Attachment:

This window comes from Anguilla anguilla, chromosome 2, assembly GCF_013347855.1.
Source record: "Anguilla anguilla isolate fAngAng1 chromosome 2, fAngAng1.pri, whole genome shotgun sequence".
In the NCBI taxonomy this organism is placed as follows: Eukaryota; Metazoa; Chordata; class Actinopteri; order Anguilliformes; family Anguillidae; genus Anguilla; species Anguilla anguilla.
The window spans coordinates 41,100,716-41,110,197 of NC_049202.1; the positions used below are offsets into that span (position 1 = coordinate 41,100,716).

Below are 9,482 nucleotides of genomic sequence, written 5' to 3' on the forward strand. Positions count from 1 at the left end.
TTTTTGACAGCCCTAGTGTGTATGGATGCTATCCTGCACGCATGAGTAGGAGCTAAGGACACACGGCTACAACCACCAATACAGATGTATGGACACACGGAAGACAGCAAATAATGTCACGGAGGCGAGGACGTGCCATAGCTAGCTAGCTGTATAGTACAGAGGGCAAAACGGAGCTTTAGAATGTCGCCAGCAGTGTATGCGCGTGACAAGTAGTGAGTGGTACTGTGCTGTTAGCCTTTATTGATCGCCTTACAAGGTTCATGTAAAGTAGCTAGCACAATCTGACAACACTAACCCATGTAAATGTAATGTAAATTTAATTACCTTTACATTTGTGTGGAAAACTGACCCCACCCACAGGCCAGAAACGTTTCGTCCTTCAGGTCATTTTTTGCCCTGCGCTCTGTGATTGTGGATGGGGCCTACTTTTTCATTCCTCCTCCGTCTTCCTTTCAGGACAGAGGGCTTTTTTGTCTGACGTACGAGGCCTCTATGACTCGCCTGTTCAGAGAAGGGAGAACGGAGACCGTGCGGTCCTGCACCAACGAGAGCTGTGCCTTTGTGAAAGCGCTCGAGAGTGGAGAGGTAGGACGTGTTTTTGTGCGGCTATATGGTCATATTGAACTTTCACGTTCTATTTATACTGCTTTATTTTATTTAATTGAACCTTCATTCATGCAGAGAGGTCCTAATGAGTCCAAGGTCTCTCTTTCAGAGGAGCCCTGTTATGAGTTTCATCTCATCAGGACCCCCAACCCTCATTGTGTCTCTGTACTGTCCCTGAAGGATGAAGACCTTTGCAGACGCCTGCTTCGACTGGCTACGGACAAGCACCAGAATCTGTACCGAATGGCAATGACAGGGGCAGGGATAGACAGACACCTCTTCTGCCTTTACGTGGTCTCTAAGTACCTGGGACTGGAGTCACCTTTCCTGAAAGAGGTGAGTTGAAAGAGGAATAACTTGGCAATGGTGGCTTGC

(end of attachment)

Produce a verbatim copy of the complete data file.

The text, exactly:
This window comes from Anguilla anguilla, chromosome 2, assembly GCF_013347855.1.
Source record: "Anguilla anguilla isolate fAngAng1 chromosome 2, fAngAng1.pri, whole genome shotgun sequence".
In the NCBI taxonomy this organism is placed as follows: Eukaryota; Metazoa; Chordata; class Actinopteri; order Anguilliformes; family Anguillidae; genus Anguilla; species Anguilla anguilla.
The window spans coordinates 41,100,716-41,110,197 of NC_049202.1; the positions used below are offsets into that span (position 1 = coordinate 41,100,716).

Below are 9,482 nucleotides of genomic sequence, written 5' to 3' on the forward strand. Positions count from 1 at the left end.
TTTTTGACAGCCCTAGTGTGTATGGATGCTATCCTGCACGCATGAGTAGGAGCTAAGGACACACGGCTACAACCACCAATACAGATGTATGGACACACGGAAGACAGCAAATAATGTCACGGAGGCGAGGACGTGCCATAGCTAGCTAGCTGTATAGTACAGAGGGCAAAACGGAGCTTTAGAATGTCGCCAGCAGTGTATGCGCGTGACAAGTAGTGAGTGGTACTGTGCTGTTAGCCTTTATTGATCGCCTTACAAGGTTCATGTAAAGTAGCTAGCACAATCTGACAACACTAACCCATGTAAATGTAATGTAAATTTAATTACCTTTACATTTGTGTGGAAAACTGACCCCACCCACAGGCCAGAAACGTTTCGTCCTTCAGGTCATTTTTTGCCCTGCGCTCTGTGATTGTGGATGGGGCCTACTTTTTCATTCCTCCTCCGTCTTCCTTTCAGGACAGAGGGCTTTTTTGTCTGACGTACGAGGCCTCTATGACTCGCCTGTTCAGAGAAGGGAGAACGGAGACCGTGCGGTCCTGCACCAACGAGAGCTGTGCCTTTGTGAAAGCGCTCGAGAGTGGAGAGGTAGGACGTGTTTTTGTGCGGCTATATGGTCATATTGAACTTTCACGTTCTATTTATACTGCTTTATTTTATTTAATTGAACCTTCATTCATGCAGAGAGGTCCTAATGAGTCCAAGGTCTCTCTTTCAGAGGAGCCCTGTTATGAGTTTCATCTCATCAGGACCCCCAACCCTCATTGTGTCTCTGTACTGTCCCTGAAGGATGAAGACCTTTGCAGACGCCTGCTTCGACTGGCTACGGACAAGCACCAGAATCTGTACCGAATGGCAATGACAGGGGCAGGGATAGACAGACACCTCTTCTGCCTTTACGTGGTCTCTAAGTACCTGGGACTGGAGTCACCTTTCCTGAAAGAGGTGAGTTGAAAGAGGAATAACTTGGCAATGGTGGCTTGC